All Member Spotlights
Member Spotlights

Member Spotlight: Diane Phelps Budden

Why is writing important to you and why do you think it’s an important medium for the world? Humans have an urgent need to tell stories.  Early humans spoke stories around the fire and eventually “wrote” stories on the walls of caves and large rocks by drawing pictographs and carving petroglyphs.  I live in Northern Arizona where these early stories were written down by ancestors of the Native Americans. They are so intriguing to decipher. I relate to these drawings and the need to share and leave behind a small part of your life experience for others. My books and stories allow me to do that.  And maybe teach a few things too.

Books allow all of us to add to our knowledge to increase the ways we look at and evaluate issues and happenings in our world and neighborhoods. In today’s world it has become critical to our ability to understand and counter the growing amount of fake and distorted news circulating.

What are your tried and tested remedies to cure writer’s block? I have not had a large dose of writers block. I’m pretty goal oriented. I also can choose topics that interest me. I write nonfiction and look forward to the first step of in-depth researching. It’s important work for the main course of writing the story itself.  If I do have a bit of writers block, putting the work aside for a day or two restarts my thinking.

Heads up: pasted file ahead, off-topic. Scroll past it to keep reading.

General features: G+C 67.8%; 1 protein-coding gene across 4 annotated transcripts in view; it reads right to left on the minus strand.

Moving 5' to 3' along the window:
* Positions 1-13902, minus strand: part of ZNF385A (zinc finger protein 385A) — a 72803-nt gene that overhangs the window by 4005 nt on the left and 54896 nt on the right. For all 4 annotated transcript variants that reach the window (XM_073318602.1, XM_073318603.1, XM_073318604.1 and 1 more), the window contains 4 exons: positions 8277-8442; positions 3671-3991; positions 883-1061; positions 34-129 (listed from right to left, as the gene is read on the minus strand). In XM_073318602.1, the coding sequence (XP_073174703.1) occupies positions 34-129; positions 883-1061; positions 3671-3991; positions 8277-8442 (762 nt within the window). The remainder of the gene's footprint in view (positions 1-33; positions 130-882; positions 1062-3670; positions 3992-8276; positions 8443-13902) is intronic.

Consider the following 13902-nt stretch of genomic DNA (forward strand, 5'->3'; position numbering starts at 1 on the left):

What is your favorite time to write? I prefer to write in the morning when my thinking is fresh. I have this uncanny ability to shut the world out of any space I choose to write in, probably a legacy of years in corporate marketing in a very un-private and noisy open plan office.

What’s the best piece of writing advice you’ve ever received and would like to impart to other writers? Beth Anderson is a very accomplished children’s book writer. But what she has to say applies to any genre.  She advises writers to “mine their story for heart.”It’s the emotional aspect of the story and helps readers see or think about something a bit differently.  Another children’s author, Dianne White, advised me to discover my throughline or universal truth, the Big Idea readers can relate to. Write it down and post it by your writing desk. It’s the reader’s takeaway. She suggested asking yourself what your story is really about and to “show don’t tell” this to your readers by using action verbs.

What excites you most about being a writer in today’s age? I am glad that at this point of time in the book world, self-publishing has become more and more acceptable.  I teach workshops on self-publishing and the excitement in the face of budding authors about to publish their first book is very satisfying to me.

Because I write nonfiction, the Internet is my saving grace.  Formerly, I visited research sources in person for background information.  Now it’s all available on your computer and accessed by your fingertips.  

Diane Phelps Budden’s Dear Hubby of Mine: Home Front Wives in World War II is out now with Red Rock Mountain Pres.